USA Today, January 9, 2013
How "family values" hurt kids
Anti-gay efforts go beyond political disagreement when they foster bullying.
By Bruce Kluger
celebrated the holidays by
briefly escaping their the
workload, one unlucky group
never got the chance to take
a day off. And I'm not talking
about the beleaguered clerks
at the Big Box stores, but,
instead, about those valiant
defenders of virtue at the
American Family Association
(AFA). They were busy trying
to stop elves from cavorting
with a known lesbian.
AFA, inveighed against J.C. Penney for a holiday ad featuring spokeswoman Ellen
DeGeneres. "JCP has made their choice to offend a huge majority of their
customers again," Moms said in a statement. "Christians must now vote with their
Hyperbole is nothing new for the AFA satellite army. When Penney first hired
DeGeneres last February, Moms blasted the retailer for "jumping on the pro-gay
bandwagon." Back then, the nasty broadside was wearying, though predictable.
This time, it was just stupid. In the holiday spot, DeGeneres talked gift-shopping
with a trio of Santa's elves. Scary, right?
Reasonable people can disregard the ramblings of a belligerent splinter group (as
DeGeneres herself noted, you have to wonder about an organization that calls itself
One Million Moms but can barely round up 50,000 Facebook followers). But I
continue to be bewildered at the obsessive, mean-spirited activism of the American
Family Association itself.
Since its 1977 founding by a Methodist pastor in Mississippi, the AFA (whose
mission is to rid the nation of "ungodliness and depravity") has sprayed its
venomous indignation like buckshot, boycotting any group that bears the faintest
whiff of gay inclusion. Among its countless targets: the Walt Disney Co., for
promoting "the homosexual agenda" by providing health coverage for employees in
same-sex relationships; the American Girl doll company, for supporting the non-
profit youth organization Girls Inc., which it called "a pro-abortion, pro-lesbian
advocacy group"; Hallmark, for offering same-sex wedding cards on its racks; the
Ford Motor Co., for advertising in gay publications and sponsoring gay pride
celebrations; Archie comic books, for allowing its first openly gay character to marry
another man in one of its stories; McDonald's, for joining the National Gay &
Lesbian Chamber of Commerce; and the Campbell Soup Co., for buying an ad in a
gay magazine that featured a presumably lesbian couple and their son enjoying a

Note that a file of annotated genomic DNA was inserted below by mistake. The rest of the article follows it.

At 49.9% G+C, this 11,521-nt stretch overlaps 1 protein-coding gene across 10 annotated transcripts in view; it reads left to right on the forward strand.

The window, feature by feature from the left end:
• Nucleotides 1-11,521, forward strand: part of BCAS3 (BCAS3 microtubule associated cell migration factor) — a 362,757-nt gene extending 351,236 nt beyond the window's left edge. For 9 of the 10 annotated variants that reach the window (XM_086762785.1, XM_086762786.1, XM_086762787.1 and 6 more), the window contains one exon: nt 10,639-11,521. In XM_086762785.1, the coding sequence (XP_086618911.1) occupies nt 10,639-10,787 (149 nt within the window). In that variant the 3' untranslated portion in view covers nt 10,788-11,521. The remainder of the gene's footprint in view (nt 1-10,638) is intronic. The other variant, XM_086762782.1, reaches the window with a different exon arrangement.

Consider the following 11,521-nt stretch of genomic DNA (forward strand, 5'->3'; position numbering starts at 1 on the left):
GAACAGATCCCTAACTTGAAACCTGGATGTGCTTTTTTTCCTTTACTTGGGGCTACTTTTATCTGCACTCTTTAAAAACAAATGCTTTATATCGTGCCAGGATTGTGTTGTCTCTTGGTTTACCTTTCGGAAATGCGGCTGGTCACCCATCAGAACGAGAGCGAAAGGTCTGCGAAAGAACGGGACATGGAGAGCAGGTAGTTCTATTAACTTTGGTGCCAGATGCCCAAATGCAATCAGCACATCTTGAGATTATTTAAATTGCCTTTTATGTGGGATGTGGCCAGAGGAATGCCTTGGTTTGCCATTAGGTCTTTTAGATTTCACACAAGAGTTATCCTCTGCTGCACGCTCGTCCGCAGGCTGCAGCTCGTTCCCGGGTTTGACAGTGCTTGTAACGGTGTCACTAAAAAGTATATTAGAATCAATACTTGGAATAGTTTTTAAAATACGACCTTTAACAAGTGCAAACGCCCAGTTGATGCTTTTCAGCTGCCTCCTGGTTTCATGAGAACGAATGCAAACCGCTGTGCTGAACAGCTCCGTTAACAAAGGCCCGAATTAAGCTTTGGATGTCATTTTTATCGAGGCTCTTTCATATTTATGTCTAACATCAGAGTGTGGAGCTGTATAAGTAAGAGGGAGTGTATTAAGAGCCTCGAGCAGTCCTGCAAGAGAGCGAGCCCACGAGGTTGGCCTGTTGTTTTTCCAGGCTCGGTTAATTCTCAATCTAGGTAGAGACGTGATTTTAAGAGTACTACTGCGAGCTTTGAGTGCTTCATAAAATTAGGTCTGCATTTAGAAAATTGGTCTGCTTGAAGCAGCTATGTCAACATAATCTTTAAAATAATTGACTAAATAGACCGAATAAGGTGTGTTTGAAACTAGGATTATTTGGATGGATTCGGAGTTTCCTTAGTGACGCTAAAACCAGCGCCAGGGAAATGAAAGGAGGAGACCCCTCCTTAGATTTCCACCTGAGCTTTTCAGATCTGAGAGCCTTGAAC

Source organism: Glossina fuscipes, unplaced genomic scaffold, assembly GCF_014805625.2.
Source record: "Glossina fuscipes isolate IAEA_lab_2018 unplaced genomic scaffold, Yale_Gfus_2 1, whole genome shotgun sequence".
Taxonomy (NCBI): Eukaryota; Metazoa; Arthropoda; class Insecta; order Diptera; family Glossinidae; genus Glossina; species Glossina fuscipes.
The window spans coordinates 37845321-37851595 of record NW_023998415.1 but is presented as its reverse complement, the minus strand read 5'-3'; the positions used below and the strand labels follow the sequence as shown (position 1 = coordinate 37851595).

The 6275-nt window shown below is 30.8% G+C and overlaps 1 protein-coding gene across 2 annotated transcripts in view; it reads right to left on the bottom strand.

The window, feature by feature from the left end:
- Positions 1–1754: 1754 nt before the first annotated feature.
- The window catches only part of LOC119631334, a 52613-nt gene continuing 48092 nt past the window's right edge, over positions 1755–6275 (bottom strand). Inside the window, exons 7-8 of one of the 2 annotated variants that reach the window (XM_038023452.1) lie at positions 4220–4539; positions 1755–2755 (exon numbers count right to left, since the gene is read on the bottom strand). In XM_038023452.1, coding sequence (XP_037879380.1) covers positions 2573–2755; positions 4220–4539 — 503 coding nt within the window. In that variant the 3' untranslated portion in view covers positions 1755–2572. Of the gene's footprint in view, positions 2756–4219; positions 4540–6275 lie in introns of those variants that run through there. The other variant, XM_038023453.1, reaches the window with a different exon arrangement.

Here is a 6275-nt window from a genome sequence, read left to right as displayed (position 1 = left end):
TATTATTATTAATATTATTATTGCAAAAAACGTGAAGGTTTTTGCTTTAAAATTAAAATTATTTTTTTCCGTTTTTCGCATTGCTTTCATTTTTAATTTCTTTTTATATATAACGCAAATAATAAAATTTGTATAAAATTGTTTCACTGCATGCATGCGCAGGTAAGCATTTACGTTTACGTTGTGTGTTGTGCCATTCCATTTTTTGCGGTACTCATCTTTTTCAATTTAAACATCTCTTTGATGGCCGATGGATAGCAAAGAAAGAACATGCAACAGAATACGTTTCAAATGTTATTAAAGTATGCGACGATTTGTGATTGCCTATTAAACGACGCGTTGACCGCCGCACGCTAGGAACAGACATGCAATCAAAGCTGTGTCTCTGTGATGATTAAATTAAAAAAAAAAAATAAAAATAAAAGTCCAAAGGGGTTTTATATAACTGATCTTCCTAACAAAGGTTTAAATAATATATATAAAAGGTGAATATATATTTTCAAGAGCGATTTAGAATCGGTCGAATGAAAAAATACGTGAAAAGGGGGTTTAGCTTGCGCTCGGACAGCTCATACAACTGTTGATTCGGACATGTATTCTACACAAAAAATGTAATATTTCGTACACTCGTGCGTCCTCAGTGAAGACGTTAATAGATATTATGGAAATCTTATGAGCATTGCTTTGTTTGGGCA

bowl of butternut squash bisque.
These people must be exhausted.
Though the AFA has largely gone after corporations that have the means to fight
back, it crossed the line in late 2012 when it chose a new and more defenseless
kind of victim: children. In October, National Bullying Prevention Awareness Month,
it launched an offensive against Mix it Up at Lunch Day, an 11-year-old national
program that encourages kids to seek out new friends in the cafeteria as a way of
keeping cliques—and bullying—at bay. The AFA decried the program as "a
nationwide push to promote the homosexual lifestyle in public schools," and it asked
parents to file protests or keep their children home from school on that day.
Supporters of AFA's efforts argued that anti-bullying campaigns focus too heavily
on protecting gay and questioning youths at the expense of non-gay bullying
victims. But the fact is, numerous studies—including a survey by researchers at
Harvard—have determined that gay kids are one to two times more likely to be
bullied than straight kids, and between two to four times as likely to attempt suicide.
It is a problem within a problem.
The AFA boycott was ultimately unsuccessful—only about 200 of the 2,500
participating schools reportedly canceled the day's events—but it underscored the
shameful irony at the heart of the brouhaha: that the American Family Association
has now, in effect, become the nation's reigning bully, preying on those who are
One would think that the AFA might learn a thing or two from the election season
polls, which revealed that most citizens are turned off by negative attacks and,
likewise, by those who would pry into their personal lives, including their sexual
preferences. One would also think that the AFA might learn a lesson from last
month's tragedy in Newtown, Conn.: that our children are not only precious to us
but also frighteningly vulnerable, and undeserving of being anyone's prey.
It's time to ask the AFA to stand down. Despite its self-appointed, McCarthy-like
crusade to transform this nation into its own image, America doesn't need its help,
(Photo of Ellen DeGeneres by Michael Rozman, AP)